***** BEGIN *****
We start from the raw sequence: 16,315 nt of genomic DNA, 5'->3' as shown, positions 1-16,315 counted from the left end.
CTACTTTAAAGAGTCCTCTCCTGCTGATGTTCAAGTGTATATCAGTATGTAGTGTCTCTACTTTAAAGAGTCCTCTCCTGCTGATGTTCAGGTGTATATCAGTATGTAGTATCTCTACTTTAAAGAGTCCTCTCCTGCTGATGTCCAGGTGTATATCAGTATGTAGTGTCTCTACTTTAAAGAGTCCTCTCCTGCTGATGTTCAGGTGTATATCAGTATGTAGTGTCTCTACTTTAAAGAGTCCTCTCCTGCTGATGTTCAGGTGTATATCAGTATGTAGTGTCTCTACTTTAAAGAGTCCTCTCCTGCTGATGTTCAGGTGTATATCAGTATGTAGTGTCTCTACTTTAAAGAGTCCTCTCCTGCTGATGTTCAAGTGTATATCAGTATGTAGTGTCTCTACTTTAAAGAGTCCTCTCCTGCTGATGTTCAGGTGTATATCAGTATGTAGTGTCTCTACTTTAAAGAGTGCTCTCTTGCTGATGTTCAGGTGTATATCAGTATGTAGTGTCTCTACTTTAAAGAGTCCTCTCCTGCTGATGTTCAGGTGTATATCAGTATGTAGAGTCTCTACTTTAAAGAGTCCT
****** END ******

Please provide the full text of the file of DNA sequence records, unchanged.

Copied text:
We start from the raw sequence: 16,315 nt of genomic DNA, 5'->3' as shown, positions 1-16,315 counted from the left end.
CTACTTTAAAGAGTCCTCTCCTGCTGATGTTCAAGTGTATATCAGTATGTAGTGTCTCTACTTTAAAGAGTCCTCTCCTGCTGATGTTCAGGTGTATATCAGTATGTAGTATCTCTACTTTAAAGAGTCCTCTCCTGCTGATGTCCAGGTGTATATCAGTATGTAGTGTCTCTACTTTAAAGAGTCCTCTCCTGCTGATGTTCAGGTGTATATCAGTATGTAGTGTCTCTACTTTAAAGAGTCCTCTCCTGCTGATGTTCAGGTGTATATCAGTATGTAGTGTCTCTACTTTAAAGAGTCCTCTCCTGCTGATGTTCAGGTGTATATCAGTATGTAGTGTCTCTACTTTAAAGAGTCCTCTCCTGCTGATGTTCAAGTGTATATCAGTATGTAGTGTCTCTACTTTAAAGAGTCCTCTCCTGCTGATGTTCAGGTGTATATCAGTATGTAGTGTCTCTACTTTAAAGAGTGCTCTCTTGCTGATGTTCAGGTGTATATCAGTATGTAGTGTCTCTACTTTAAAGAGTCCTCTCCTGCTGATGTTCAGGTGTATATCAGTATGTAGAGTCTCTACTTTAAAGAGTCCT